Hospital visits for acute episodes of COPD fall after Joseph Brant Hospital educates patients, healthcare providers and the community

The Challenge

Across Canada, an estimated 800,000 Canadians live with chronic obstructive pulmonary disease (COPD), a progressive disease characterized by debilitating breathlessness. This population is among the highest users of hospital care. Of all chronic diseases, COPD is the number one reason for hospitalizations, accounting for the largest number of return visits to emergency departments (EDs) and the highest volume of hospital readmissions. Often, patients end up seeking care in the ED to manage their chronic illnesses because more appropriate care isn’t available in the community. The situation is expected to worsen as one-infour Canadians is set to develop the disease in their lifetime.

In 2014, the Canadian Foundation for Healthcare Improvement partnered with Boehringer Ingelheim (Canada) Ltd. on INSPIRED Approaches to COPD, a pan-Canadian quality improvement collaborative that provided funding, training, coaching and resources for a network of 19 interprofessional teams from healthcare organization across Canada. Through this collaborative, the teams adapted, adopted and evaluated the INSPIRED COPD Outreach Program™, a coordinated, proactive approach to improving care for people with COPD and supporting their caregivers.

In 2013-14, 27 percent of COPD patients were re-admitted to Joseph Brant Hospital within 30 days after they were discharged.

The INSPIRED COPD Outreach Program™ was developed by respirologist Dr. Graeme Rocker and his team at Capital Health (now Nova Scotia Health Authority) in Halifax. CFHI set out to spread this comprehensive approach to COPD care across Canada.

Burlington’s Joseph Brant Hospital is located in a region with a significant population of senior citizens, where serious episodes of COPD (“acute exacerbation”) are the third most common reason for admission to the hospital. In 2013-14, 27 percent of COPD patients were re-admitted to Joseph Brant Hospital within 30 days after they were discharged.

The team at Joseph Brant Hospital was one of the 19 teams that joined the collaborative. Leadership at the hospital recognized that better post-discharge planning could improve the transition to home, support optimal health management and reduce the frequency of emergency department visits and hospital readmissions.

The team consisted of: Lily Spanjevic, Clinical Nurse Specialist; Melanie Potvin, Project Lead; Kathy Theroux, RN-COPD Educator; Jennifer Kemp, Respiratory Therapist-VitalAire; Dr. Patrick Killorn-Respirologist, and Dale Massender, Psychosocial/Spiritual Care/Bereavement Clinician, HNHB CCAC.

When the hospital partnered with CFHI to implement the INSPIRED approach, for the enrolled participants it aimed to reduce: readmission rates and length of stay in hospital by five percent; and emergency department visits by 10 percent.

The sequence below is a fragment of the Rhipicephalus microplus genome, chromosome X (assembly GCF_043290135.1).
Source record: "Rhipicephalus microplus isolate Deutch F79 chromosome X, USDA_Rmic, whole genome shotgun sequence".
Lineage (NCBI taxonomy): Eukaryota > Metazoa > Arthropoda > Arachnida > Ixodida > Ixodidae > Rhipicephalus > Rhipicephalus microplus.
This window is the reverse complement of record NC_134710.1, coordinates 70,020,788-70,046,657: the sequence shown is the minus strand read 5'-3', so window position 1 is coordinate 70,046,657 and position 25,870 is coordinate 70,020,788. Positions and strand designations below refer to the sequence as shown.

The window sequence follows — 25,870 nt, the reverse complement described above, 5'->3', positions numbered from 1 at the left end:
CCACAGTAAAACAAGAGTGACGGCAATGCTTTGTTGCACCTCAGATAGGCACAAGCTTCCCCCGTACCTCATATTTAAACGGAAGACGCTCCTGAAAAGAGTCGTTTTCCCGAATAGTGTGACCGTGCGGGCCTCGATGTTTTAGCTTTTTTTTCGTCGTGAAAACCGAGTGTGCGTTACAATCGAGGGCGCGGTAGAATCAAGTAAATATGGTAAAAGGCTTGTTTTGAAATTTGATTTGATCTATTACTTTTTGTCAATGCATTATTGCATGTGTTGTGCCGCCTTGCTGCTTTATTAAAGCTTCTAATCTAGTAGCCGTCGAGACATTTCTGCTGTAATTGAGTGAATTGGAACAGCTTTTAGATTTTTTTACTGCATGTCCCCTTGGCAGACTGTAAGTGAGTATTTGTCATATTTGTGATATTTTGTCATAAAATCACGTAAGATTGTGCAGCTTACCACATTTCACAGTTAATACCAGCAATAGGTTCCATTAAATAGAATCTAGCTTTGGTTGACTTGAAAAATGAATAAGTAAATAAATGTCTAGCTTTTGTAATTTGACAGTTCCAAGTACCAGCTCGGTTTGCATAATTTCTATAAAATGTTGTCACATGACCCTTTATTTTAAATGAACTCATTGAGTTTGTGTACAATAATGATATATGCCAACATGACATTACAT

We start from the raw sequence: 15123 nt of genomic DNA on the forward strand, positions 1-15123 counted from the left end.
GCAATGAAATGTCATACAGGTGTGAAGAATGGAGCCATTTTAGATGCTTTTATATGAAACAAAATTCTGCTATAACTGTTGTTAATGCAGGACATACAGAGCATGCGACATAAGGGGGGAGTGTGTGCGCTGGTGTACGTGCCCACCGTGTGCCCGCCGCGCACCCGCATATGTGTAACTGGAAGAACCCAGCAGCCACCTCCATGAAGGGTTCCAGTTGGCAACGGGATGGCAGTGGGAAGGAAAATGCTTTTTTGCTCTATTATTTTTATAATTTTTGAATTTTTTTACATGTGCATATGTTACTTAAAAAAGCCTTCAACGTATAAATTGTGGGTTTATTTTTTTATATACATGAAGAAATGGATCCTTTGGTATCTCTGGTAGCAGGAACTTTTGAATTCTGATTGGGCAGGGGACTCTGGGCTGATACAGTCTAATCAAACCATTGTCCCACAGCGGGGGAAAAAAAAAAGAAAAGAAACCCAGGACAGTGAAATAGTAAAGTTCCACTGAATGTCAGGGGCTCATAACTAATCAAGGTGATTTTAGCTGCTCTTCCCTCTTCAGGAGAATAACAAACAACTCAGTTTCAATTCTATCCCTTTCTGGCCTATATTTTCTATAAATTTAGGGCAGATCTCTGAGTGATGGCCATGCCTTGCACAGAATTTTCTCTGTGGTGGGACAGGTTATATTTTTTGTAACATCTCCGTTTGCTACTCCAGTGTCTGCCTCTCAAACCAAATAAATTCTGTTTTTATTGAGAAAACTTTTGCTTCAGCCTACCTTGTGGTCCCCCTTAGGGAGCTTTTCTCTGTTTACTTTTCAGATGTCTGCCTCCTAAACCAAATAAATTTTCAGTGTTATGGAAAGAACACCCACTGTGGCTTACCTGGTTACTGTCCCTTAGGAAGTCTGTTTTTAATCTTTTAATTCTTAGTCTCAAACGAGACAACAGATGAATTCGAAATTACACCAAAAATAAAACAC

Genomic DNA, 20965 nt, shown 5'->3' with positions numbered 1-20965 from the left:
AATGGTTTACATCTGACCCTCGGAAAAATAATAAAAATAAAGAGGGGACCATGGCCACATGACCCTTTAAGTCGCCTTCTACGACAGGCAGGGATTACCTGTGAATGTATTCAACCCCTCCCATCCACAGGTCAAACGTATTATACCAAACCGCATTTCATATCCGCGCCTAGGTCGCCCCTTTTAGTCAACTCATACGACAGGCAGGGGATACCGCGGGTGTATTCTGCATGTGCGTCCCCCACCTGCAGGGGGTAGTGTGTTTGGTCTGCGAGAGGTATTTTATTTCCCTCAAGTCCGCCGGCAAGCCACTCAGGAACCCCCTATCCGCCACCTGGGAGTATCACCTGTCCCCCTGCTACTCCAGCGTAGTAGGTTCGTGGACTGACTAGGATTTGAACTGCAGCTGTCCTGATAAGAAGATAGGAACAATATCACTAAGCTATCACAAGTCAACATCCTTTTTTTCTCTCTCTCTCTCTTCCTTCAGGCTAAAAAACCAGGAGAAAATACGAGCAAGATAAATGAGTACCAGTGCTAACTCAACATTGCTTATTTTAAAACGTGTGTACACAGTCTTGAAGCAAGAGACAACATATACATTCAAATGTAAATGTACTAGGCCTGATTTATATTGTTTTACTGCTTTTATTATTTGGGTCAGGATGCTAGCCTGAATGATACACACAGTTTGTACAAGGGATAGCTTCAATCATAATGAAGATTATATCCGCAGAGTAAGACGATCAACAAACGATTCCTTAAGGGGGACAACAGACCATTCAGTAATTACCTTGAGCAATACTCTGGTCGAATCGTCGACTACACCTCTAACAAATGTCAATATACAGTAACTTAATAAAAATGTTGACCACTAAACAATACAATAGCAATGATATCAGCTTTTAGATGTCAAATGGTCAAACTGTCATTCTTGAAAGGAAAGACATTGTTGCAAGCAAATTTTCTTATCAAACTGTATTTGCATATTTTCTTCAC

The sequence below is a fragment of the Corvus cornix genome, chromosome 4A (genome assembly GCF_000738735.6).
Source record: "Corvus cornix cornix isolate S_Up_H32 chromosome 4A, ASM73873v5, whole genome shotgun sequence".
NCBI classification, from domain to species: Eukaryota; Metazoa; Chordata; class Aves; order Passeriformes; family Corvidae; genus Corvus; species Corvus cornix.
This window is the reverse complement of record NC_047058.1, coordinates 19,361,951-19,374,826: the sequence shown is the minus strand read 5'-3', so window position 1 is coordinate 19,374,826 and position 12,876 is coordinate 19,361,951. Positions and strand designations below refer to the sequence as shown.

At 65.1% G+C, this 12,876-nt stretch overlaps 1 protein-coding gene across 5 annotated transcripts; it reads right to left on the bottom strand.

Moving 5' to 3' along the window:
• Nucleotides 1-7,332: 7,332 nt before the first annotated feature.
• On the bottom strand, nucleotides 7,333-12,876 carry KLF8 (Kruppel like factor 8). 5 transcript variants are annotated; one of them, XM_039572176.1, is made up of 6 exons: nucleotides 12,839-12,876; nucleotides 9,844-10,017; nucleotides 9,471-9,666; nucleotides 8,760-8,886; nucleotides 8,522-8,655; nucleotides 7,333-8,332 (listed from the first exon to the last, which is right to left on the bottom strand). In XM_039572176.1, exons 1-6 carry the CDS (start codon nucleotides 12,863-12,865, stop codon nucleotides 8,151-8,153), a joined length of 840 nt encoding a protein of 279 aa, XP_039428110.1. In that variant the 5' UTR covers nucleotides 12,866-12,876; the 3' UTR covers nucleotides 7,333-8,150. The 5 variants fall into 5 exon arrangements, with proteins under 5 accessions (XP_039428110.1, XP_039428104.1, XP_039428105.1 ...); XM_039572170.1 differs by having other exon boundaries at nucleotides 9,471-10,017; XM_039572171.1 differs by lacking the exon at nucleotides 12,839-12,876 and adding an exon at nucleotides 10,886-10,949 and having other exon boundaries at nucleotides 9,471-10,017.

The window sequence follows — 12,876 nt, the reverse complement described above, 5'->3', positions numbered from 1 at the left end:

These goals would be achieved primarily by increasing patient and provider knowledge about COPD, thus improving care, patient experience, navigation of the healthcare system and patient self-management.

The Solution

Teams participating in the INSPIRED collaborative identified patients who visited the ED or were hospitalized with advanced COPD, and then invited them into a supportive program that provided them with: a written action plan for managing their disease; a phone call after they were discharged home; at-home self-management education and psychosocial support; and advance care planning when needed. Patients in the program were also given a telephone number to call for support.

The hospital spent the first six months of the 18-month initiative, which began September 2014, assembling a team to lead the project and engaging stakeholders. Supported by CFHI’s quality improvement collaborative, hospital staff were familiarized with the INSPIRED program, which incorporates Living Well with COPD education. The hospital also hired a COPD educator to engage patients, hospital staff, physicians, and community partners on the INSPIRED approach to COPD management.

The COPD educator reached out to the community and held one-on-one sessions to explain the INSPIRED program to 85 local primary care doctors. Because a significant portion of people with COPD in the hospital’s catchment area live in retirement homes, the educator also held sessions for retirement home staff, educating them about COPD – for example showing them how to help a resident use a puffer properly – and alerting them to when medical help would be required.

The first patient was enrolled in early March 2015 and 41 people were enrolled by September 2015. “They had to have a diagnosis of moderate to severe COPD and be willing to have someone come to them for a home visit,” explained clinical lead Lily Spanjevic. “A person with this stage of COPD could be quite debilitated without proper supports and knowledge,” she said. For example, these patients often experience breathlessness and fatigue after walking 100 yards on level ground is and this leads to reduced activity, engagement in community and quality of life.